Sunday, June 12, 2016

10 Top Tips for How to Bust Through Your Genealogy Brick Wall

I missed hearing David Obee speak at the recent Ontario Genealogical Society Conference in Toronto in June. (I was intrigued to read in the syllabus that David posed the question "Can you tell the story in twenty-five words? If so, that's good. If not, try". )

I was happy to have heard Lisa Louise Cooke's plenary on future technologies and I am a BIG fan of her Genealogy Gems website.

I came across both David and Lisa Louise in this great 2013 video on "10 Top Tips for How to Bust Through Your Genealogy Brick Wall" and thought it would be helpful for me to review as a way of taking on my Poughkeepsie Brick Wall

Dave Obee’s Top 10 Tips:

1. Create a Timeline – “plot her life…it’s easier to see the holes.”
2. Understand Geography – “plot movements”
3. Find Every Possible Record
4. Understand How Records Were Created
5. Read Every Local Story in Newspapers at that Time
6. Tap into Local Knowledge – “Locals know more” (historical and genealogical societies)
7. Go There if You Can in Person
8. Look for Negative Proof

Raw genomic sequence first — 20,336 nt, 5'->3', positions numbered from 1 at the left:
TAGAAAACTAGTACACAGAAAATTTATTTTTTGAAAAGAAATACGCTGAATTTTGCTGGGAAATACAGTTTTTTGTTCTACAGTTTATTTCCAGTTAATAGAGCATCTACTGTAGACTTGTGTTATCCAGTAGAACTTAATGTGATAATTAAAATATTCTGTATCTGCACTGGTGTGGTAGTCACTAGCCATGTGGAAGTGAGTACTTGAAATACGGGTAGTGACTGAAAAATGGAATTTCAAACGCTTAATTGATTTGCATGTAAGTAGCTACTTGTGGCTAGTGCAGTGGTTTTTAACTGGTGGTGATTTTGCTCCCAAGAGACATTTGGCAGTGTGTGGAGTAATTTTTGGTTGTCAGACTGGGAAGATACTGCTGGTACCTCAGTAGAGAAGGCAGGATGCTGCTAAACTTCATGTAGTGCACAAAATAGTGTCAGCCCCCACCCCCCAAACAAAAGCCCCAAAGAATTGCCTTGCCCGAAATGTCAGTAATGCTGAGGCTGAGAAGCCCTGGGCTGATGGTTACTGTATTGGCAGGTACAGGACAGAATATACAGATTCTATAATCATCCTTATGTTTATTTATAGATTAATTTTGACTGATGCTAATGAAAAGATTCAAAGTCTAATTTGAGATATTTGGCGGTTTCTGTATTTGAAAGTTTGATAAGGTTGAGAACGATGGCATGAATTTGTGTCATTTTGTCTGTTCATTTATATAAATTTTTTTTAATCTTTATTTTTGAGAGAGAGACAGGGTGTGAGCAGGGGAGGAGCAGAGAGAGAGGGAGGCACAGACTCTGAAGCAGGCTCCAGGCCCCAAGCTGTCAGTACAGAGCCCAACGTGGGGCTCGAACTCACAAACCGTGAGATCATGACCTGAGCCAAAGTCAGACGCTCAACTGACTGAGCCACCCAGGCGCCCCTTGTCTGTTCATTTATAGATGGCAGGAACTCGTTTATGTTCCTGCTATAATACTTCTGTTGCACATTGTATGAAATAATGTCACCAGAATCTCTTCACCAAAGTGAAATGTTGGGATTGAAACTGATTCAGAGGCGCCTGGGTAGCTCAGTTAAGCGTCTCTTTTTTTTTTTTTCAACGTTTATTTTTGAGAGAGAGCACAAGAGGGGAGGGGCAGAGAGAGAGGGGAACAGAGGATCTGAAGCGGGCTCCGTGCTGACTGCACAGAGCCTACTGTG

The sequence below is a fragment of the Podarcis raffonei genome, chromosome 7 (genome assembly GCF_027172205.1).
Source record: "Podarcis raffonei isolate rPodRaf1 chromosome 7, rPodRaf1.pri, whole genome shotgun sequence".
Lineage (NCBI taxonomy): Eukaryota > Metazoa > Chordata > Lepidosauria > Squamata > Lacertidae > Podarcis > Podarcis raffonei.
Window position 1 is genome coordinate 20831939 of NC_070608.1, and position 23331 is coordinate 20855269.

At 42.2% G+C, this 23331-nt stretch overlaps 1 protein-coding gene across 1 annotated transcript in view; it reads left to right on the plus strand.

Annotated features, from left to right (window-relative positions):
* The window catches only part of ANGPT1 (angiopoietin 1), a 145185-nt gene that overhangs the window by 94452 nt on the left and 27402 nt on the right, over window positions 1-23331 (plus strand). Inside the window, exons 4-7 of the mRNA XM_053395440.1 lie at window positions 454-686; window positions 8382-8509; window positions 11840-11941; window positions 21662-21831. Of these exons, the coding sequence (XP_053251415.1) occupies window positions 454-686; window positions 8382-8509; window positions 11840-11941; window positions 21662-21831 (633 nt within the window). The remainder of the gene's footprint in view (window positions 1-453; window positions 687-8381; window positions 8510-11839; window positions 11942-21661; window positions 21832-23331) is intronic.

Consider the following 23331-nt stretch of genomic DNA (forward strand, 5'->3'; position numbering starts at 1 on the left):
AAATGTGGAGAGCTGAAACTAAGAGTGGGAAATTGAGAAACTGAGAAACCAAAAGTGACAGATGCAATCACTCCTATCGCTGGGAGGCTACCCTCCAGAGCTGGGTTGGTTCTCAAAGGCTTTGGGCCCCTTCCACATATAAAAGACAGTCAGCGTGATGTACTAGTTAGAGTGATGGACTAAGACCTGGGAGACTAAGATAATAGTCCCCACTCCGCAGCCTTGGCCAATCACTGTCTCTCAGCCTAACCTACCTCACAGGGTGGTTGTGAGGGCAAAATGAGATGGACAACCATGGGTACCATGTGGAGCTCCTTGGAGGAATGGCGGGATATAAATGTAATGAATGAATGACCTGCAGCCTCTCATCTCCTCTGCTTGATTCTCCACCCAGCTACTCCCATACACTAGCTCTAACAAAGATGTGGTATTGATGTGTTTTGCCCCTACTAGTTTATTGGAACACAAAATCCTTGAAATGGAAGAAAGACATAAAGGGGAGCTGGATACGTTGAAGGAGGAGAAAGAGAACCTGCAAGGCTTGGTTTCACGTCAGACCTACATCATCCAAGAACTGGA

9. Collaborate with Other Researchers
10. Be Diligent About Proof

Saturday, June 11, 2016

OGS 2016 - Highlights & Links Worth Repeating

Some gifts from who was one of the sponsors of the conference

I attended the Ontario Genealogical Conference (OGS) in Toronto, Ontario (June 2016) and the OGS reported that the attendance numbers were high! 

Conference attendance totals - from The OGS newsletter

I attended the following sessions at the OGS Toronto Conference:
It would take me a long time to transcribe my notes from the conference and to put ALL of the valuable things that I learned here on my blog so I have distilled the three days into the following highlights and links worth repeating and sharing:

Plenary: "The Ethical Genealogist in the 21st Century"

Judy G. Russell did the opening keynote address on Friday evening. She was delightfully animated, entertaining and most wise on the subject of genealogical ethics. I learned a lot. Highlights and links worth repeating are:

I was live tweeting Judy G. Russell's presentation
 Plenary: "Future Technology and Genealogy
Five Strategies You Need"

Lisa Louise Cooke did the keynote Saturday morning on future technologies. At the end of the plenary, I doubt that there was a dry eye in the house as she concluded her presentation with her own family history journey and a quote from her father who said to her, "you keep the quilt, l'll keep the note". Other highlights and links worth repeating are:
  • Data Visualization: Journalism's Voyage West | Rural West Initiative 
  • And while I do blog and belong to many genealogical Facebook groups, I don't podcast but I really DO want to publish my family history and Lisa Louise offered the following self-publishing resource Lulu - Online Self Publishing Book & eBook Company